The Story of Film: An Odyssey – Review
by Frank L.
Compiled by Mark Cousins
There are three hour-long episodes to this wide-ranging survey of film from the earliest days up to 1932. However, Cousins surprisingly begins outside that period with scenes from Steven Spielberg’s 1998 war epic “Saving Private Ryan”. He shows underwater shots of soldiers flailing around underwater on D-Day 1944 as above the surface bullets are flying in all directions, as the invading forces seek to establish a foothold on the Normandy beaches. But Spielberg shot these scenes on a quiet beach on the southeast coast of Ireland. Not mincing his words Cousins states that what the viewer sees is “a lie to tell the truth” so that the viewer feels that they were there.
He then cuts to Krzysztof Kieslowski “Three Colours Blue” (1993) with a young girl, eyes shut, enjoying the warmth of the sun as it shines on her face. The scene changes, by the use of white light, to a city street with an old lady struggling to place an empty bottle in a recycling bin and then cuts back to the young girl whose face is in sunlight. Cousins then states this is another aspect of film namely the art of empathy.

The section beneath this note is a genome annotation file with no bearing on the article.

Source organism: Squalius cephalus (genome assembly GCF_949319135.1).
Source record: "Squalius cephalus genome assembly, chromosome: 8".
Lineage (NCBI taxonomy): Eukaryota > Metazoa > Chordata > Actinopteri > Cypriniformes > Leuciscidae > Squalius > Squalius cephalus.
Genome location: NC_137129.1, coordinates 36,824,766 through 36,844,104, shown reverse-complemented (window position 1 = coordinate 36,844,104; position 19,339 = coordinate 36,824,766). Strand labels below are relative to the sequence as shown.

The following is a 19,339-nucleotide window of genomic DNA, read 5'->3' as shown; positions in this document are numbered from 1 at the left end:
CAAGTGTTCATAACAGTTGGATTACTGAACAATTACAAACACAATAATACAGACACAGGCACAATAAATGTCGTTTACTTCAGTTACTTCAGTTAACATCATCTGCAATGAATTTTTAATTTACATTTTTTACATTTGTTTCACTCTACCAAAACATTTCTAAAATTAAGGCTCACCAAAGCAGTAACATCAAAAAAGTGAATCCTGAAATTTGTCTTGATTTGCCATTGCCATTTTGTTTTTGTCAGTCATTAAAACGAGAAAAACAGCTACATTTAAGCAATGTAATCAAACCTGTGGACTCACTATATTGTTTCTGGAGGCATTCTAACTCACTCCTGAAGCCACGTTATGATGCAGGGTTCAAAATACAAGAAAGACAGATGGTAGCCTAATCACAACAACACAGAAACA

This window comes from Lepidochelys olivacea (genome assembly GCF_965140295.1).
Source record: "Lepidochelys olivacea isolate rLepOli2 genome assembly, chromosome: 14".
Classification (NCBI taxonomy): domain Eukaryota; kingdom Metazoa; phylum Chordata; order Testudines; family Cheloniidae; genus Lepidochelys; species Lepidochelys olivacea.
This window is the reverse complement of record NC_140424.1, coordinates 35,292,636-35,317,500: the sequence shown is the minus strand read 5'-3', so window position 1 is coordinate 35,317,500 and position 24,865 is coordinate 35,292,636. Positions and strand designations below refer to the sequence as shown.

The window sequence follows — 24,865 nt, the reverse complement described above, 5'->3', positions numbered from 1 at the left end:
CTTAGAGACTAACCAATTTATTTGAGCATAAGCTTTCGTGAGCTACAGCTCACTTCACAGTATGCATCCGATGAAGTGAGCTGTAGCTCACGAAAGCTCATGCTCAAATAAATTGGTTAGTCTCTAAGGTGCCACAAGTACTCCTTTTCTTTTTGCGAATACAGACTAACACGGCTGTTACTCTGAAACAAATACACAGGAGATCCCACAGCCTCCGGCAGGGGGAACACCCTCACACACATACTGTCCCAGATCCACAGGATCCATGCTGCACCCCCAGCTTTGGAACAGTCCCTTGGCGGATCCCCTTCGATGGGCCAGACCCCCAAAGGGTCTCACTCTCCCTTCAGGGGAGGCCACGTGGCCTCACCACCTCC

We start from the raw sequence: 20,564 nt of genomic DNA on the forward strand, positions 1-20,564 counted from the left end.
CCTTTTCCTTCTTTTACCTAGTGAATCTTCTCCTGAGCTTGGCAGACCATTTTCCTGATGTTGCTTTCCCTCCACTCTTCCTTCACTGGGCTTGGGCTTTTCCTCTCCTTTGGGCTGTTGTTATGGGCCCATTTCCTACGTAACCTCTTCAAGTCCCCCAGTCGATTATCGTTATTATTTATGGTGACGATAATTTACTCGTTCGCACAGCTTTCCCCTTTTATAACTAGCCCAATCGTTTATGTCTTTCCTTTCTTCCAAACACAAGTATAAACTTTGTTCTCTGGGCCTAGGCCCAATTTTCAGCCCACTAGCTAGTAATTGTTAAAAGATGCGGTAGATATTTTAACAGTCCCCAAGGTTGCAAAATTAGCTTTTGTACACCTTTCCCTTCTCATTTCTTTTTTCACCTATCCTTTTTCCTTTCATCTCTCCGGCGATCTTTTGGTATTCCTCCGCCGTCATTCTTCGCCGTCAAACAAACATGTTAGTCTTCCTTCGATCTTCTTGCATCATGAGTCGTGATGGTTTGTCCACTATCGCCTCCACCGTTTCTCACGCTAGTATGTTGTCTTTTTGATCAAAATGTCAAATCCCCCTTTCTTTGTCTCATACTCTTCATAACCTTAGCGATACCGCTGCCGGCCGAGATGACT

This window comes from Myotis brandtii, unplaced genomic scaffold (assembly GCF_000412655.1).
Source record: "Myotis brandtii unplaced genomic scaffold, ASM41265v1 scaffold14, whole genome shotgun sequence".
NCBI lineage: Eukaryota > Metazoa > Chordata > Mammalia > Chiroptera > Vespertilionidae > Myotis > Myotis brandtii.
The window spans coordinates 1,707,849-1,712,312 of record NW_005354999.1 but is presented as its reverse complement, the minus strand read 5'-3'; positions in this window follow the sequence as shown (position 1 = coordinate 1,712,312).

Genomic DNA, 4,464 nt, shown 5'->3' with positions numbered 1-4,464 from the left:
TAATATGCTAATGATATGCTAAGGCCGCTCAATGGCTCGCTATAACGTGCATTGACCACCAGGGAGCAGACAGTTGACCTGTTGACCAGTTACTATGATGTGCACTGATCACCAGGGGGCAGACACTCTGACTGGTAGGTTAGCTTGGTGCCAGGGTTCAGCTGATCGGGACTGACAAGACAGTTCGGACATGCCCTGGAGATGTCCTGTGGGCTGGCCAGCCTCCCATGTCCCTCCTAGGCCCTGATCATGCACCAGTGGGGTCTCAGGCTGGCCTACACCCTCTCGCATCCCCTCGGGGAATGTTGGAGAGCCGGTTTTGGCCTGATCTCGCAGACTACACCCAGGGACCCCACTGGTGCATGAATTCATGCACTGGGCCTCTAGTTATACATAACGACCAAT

He states that filmmaking is about visual ideas and it is that which drives his survey rather than money-making and glamour. With a nod to the classic “Casablanca” which was made on set in Hollywood, he goes back to the very beginning of filmmaking in the late nineteenth century.
He takes the period from 1895 to 1918 as his first tranche. He tells about the experimental filmmakers in the United States and in Europe and the initial prominent place of women in making movies when they were silent. He explains subsequently how Hollywood came to dominate the world of filmmaking and how the role of women in the process became diminished. However, his knowledge is universal and he shows how filmmakers from other locations provided different insights into film making which challenged the powerful Hollywood genre.
Throughout he illustrates and explains how various cinematic techniques came to be used. His knowledge and understanding of film are vast and he is blessed with an easy ability to communicate his passion for filmmaking and its visual ideas.
The sub-title is an Odyssey and that is what this fascinating collection is. It is an odyssey with Mark Cousins making his erudition easily accessible. It is a privilege to accompany him on this journey and to share his insights.